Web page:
We believe the 4th quarter might have even surpass that. The last two weeks of 2012 were nothing short of remarkable. In my 14 year career, I have never witnessed anything like this. Our office had 6-7 closings scheduled for every day. Our CFO stated that he stopped trying to estimate where 2012 would end up as newly scheduled closings were coming in every day.

When all is said and done, we believe there will be close to 3,500 NYC property sales in 2012. This will be double what it was in 2010 and a 50% increase from 2011. It will still be off 2005-2007 levels, but only by about 25-30%.

As far as the total dollar amount, NYC property sales should end up at over a total of $31 billion dollars which once again is over double 2012 and about 15% greater than 2011. This figure is still only about half of 2007, when large institutional sales dominated the headlines. 2012’s estimated total sales will be more in line with normalized years like 2005.

But when and if the capital gains rise in 2013,   how much of a bucket of cold water will this be on the market? We do believe transactional volume could drop 20-30% as long term owners looking to sell this cycle will have already done so.

Furthermore, drop offs in sales activity after banner years have been seen in the past three NYC real estate cycles. Typically after large sell off years such as 1989, 2000, and 2007, the following years tapered off. This was especially noticeable in 1990 after the tax law changed.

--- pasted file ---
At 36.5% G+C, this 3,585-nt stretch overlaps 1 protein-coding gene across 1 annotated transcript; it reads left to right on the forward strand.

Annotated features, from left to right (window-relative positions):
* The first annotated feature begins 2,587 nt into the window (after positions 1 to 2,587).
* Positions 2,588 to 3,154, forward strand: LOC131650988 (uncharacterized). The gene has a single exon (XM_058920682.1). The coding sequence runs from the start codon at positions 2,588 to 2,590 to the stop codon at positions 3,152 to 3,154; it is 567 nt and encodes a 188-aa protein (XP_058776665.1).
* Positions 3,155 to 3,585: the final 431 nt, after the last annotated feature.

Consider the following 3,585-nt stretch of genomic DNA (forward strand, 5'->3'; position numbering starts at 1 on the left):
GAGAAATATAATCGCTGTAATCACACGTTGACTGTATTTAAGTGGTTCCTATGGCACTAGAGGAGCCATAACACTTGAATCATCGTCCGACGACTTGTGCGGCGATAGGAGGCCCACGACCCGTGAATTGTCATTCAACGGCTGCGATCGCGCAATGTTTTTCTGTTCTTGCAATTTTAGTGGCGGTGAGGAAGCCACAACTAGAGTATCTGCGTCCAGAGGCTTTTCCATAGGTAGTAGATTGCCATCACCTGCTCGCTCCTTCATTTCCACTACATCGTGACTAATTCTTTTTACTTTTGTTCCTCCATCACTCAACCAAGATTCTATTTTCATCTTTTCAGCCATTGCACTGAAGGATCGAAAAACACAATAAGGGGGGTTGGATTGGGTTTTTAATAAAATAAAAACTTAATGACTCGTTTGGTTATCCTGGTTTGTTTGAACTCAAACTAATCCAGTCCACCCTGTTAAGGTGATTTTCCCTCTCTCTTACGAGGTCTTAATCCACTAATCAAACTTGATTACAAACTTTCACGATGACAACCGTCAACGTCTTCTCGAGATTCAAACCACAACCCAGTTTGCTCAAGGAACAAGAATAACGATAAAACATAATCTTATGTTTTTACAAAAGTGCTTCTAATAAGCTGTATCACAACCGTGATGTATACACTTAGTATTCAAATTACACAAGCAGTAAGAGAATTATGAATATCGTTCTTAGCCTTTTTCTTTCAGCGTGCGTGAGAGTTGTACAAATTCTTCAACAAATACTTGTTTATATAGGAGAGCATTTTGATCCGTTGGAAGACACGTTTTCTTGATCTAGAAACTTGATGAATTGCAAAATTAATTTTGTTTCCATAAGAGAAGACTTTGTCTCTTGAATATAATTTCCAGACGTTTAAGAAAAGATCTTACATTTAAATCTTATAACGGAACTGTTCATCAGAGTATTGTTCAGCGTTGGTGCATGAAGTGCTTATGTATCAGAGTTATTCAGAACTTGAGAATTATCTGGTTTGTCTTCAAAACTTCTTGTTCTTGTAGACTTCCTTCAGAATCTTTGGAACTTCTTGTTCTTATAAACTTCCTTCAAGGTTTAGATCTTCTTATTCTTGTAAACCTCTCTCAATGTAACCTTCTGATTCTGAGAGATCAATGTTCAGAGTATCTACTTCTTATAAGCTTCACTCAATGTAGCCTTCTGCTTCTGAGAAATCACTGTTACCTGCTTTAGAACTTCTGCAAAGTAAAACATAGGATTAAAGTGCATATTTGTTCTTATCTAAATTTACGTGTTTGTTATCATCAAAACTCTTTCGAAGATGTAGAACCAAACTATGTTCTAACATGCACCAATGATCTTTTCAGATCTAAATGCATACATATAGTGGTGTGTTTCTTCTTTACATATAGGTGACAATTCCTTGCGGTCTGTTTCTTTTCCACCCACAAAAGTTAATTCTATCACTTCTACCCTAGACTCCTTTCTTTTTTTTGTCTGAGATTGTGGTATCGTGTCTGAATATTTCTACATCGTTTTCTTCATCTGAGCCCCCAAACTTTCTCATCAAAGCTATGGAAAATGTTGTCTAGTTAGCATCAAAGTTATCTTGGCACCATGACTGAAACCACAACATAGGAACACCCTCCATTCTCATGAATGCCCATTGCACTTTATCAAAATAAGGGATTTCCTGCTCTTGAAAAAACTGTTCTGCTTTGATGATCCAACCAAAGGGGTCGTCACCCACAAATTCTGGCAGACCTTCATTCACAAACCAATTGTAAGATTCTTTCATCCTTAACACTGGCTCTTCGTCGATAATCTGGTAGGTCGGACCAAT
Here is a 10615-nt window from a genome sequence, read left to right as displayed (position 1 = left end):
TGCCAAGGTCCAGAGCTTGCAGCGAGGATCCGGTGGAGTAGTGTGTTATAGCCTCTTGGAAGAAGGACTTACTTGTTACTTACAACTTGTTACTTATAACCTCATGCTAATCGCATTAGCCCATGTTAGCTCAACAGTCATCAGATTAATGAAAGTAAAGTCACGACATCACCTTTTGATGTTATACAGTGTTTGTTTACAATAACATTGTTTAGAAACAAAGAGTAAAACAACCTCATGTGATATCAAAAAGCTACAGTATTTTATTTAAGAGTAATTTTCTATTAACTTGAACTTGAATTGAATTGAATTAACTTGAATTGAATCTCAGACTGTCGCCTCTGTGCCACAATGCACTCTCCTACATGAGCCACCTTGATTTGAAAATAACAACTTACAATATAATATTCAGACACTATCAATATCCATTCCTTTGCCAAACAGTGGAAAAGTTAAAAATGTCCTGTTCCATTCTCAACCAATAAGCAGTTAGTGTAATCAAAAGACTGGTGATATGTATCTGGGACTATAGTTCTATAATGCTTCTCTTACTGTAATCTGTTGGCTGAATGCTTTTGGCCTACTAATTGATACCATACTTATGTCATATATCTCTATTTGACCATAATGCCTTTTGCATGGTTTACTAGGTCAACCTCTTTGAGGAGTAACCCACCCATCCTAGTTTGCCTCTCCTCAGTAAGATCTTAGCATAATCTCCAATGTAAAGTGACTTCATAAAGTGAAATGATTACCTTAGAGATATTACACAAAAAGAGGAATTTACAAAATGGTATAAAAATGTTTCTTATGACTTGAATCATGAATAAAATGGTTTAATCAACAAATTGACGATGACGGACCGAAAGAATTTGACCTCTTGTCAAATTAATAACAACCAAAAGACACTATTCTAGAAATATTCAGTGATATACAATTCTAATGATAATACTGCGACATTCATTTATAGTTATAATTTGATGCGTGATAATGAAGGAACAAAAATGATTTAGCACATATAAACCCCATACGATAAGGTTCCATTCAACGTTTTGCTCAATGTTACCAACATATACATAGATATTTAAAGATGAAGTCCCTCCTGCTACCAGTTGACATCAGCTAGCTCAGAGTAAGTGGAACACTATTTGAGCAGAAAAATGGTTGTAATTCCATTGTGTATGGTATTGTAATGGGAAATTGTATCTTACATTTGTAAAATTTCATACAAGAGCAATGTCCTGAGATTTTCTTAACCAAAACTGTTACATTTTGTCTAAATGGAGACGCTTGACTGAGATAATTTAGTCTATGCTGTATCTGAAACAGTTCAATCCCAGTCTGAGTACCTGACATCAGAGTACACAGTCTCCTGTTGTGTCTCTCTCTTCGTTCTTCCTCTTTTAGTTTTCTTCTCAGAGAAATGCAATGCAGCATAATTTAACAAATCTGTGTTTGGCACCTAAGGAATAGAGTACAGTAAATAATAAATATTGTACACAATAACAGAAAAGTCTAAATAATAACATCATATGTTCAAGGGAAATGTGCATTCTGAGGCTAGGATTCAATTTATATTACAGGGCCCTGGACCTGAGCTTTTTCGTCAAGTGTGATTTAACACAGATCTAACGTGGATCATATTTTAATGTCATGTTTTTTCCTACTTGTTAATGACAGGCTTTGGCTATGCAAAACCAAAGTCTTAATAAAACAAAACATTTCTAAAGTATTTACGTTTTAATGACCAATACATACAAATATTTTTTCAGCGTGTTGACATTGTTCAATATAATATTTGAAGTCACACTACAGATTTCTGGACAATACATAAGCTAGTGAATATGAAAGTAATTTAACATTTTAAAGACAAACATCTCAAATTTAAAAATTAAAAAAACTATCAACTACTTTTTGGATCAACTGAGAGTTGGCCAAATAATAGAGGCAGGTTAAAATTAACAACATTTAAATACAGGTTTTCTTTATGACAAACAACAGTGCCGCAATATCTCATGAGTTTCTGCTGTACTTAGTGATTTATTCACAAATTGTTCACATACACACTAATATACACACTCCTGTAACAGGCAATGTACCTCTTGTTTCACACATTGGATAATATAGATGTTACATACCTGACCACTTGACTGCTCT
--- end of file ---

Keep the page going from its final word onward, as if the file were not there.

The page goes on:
However, there is one saving grace which could greatly offset this loss in potential volume: 1031s. The 1031 exchange has existed for decades, but we found that even 5-10 years ago only the most sophisticated investors took advantage of them. Today, 1031s are common place as ordinary investors and non-real estate professionals are choosing to defer their gains and keep their money in real estate.

If the federal capital gains increase by over 50% to effectively 23.8% when the health care surcharge is factored in, even more investors will look to exchange. I predict we could see the percentage of sellers doubling or even tripling.

NYC’s greatest challenge will still be to keep this exchange money here. Typically long term owners who are selling want to exchange into something passive such as a NNN leased single tenant asset, which are a rare find in NYC.

NYC sellers who want to keep their money here will either have to become more flexible in the assets and tenancies they look for, otherwise they may take their exchanges elsewhere in the US where they can receive higher yields. For example a Walgreens in NYC will bring a 4.75% cap, whereas in Wisconsin and Indiana two recent Walgreens sales offered 6.8% and 6.3% caps. However, NYC’s appreciation on the whole far outpaces the US on average if someone is considering what the land will be worth 20-30 years down the line with the lease expires.